HARRISBURG – WHTM is reporting… The State House Judiciary Committee held its first hearing on preventing gun violence in a decade, bringing hundreds of supporters together, hopeful that changes could finally be coming. Gun control rallies aren’t new and were mostly ignored by the Republican-controlled legislature. But now, Democrats control the House. New Pennsylvania Rep. Venkat is an emergency room doctor who has treated gunshot victims but says his fix wouldn’t take firearms away from law-abiding owners. “I want red flag laws, safe storage laws requirements on reporting lost and stolen firearms, and closing any background check loopholes,” Venkat said. Republicans say Democrats’ singular obsession with guns ignores the broader causes of violence and solutions to address it. And Republicans argue that more enforcement is better than more laws.
“Pennsylvania has one of the most stringent gun background check laws in the entire country,” said Jason Gottesman, House GOP spokesman. “We would say that they need to be taking tough on crime laws, we already have gun laws already on the books and take them seriously. You have prosecutors in Philadelphia who have been instructed to not prosecute gun crimes.” And there’s Pennsylvania’s constitution, which provides more protective gun rights than the United States Constitution. “I don’t think there’s a constitutional barrier to this, I think it’s a matter of political will,” Venkat added. So the gun question in Harrisburg — which has new members, new leaders, and a sympathetic governor — can political will bend to the motherly wail? While many remain frustrated as the debate continues inside the capitol, the death toll continues to mount outside of it.
HARRISBURG – PennLive is reporting… Hundreds of advocates for tighter gun laws rallied Thursday in Harrisburg, demanding action on a slate of bills that were described as common-sense measures to combat violence committed with firearms. Thursday’s rally capitalized on a changing of the guard in the Pennsylvania House of Representatives, where Democrats gained a slim majority this year and thus control of the gavel in the House Judiciary Committee — where a Republican majority had previously scuttled gun legislation. “We had a majority chairman for the last four years that outright said under his leadership no gun legislation was going to be even discussed,” Judiciary Chairman Tim Briggs, D-Montgomery, told rally-goers Thursday, referring to Rep. Rob Kauffman, R-Franklin.
“What did we do?” Briggs posed. “We took over the House.”Briggs’ committee was to meet for a hearing on gun legislation Thursday afternoon. Citizens organized by March for Our Lives, CeaseFire PA, and other groups spent much of Thursday morning circulating through the capitol, trying to get meetings with legislators and handing out materials on the gun proposals they support. “I believe there is more hope at this point that at least we’ll have legislation brought out of committee,” said Ginny Mazzei of Columbia County, a sentiment shared among other advocates. “We’ve been fighting for years and we’re so encouraged,” said Lori Swensson of Pittsburgh. “It looks like they might get something done.”
Assuming the tighter gun laws generally favored by Democrats make it through the House, support in the Republican-controlled Pennsylvania Senate remains less clear. But Thursday’s attendees hailed from around the state, even from more rural, conservative areas where they said the tone has changed more recently. “It’s not a big city issue anymore, it’s moved into small towns and rural communities,” said Heather Hackenberg of Montour County, citing growing gun suicide rates in rural areas. “I think they’re at least willing to have the conversation because it has hit them,” Hackenberg said of her more conservative neighbors.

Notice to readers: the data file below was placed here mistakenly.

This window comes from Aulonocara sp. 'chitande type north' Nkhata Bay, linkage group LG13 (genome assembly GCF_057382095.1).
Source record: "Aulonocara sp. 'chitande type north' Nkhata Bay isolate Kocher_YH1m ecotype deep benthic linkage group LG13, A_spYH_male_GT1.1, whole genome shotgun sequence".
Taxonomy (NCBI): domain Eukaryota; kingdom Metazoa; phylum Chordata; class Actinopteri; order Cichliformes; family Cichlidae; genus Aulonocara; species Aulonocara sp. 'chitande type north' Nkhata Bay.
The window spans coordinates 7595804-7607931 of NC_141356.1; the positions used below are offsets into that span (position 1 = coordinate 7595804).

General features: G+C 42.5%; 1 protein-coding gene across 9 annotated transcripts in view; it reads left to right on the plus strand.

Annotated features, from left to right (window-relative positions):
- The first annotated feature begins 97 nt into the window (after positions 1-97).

Advocacy groups are specifically backing four pieces of legislation, according to literature handed out Thursday, which include:
A safe storage law that would require guns to be secured with some sort of locking device when not in use. Requiring owners to make a report to law enforcement if a gun is lost or stolen. The establishment of “extreme risk protection orders,” often called “red flag” laws, which allow judges to order the temporary confiscation of a person’s firearms if they are found to be a danger to themselves or others. Requiring background checks to be performed on all gun sales, even the sale of long guns between parties who are not licensed dealers, where background checks are currently not mandated. Gov. Josh Shapiro has also expressed support for a wide swath of gun legislation, including the above measures.
Attorney General Michelle Henry was also asked about some legislation during a Senate budget hearing Thursday morning, telling Sen. Steve Santarsiero, D-Bucks, that she would be supportive of a mandatory reporting law for lost or stolen guns. “It really helps law enforcement to be able to know where the guns started,” and figure out where they subsequently went, Henry said. Dozens of people who had lost loved ones to gun violence spoke at Thursday’s rally; groups of students described having to lock down classrooms as gunshots rang out near their schools “A mother’s weeps and pleas cannot continue to fall on deaf ears,” said Jeani Garcia of Allentown, whose son was murdered with a gun in 2012.
Garcia said the gun had been acquired via a straw purchase, in which someone buys a gun specifically to re-sell it to another person who would not be able to pass a background check. Stolen guns, as well as those sold without a background check, circulate widely in her community, Garcia said, prompting her advocacy for safe storage laws and stricter background checks. “I think they get the message mixed up,” Garcia said of some lawmakers. “I’m not against guns, I’m for background checks. Owning a car has more rules than owning a gun in Pennsylvania, and that’s scary.”.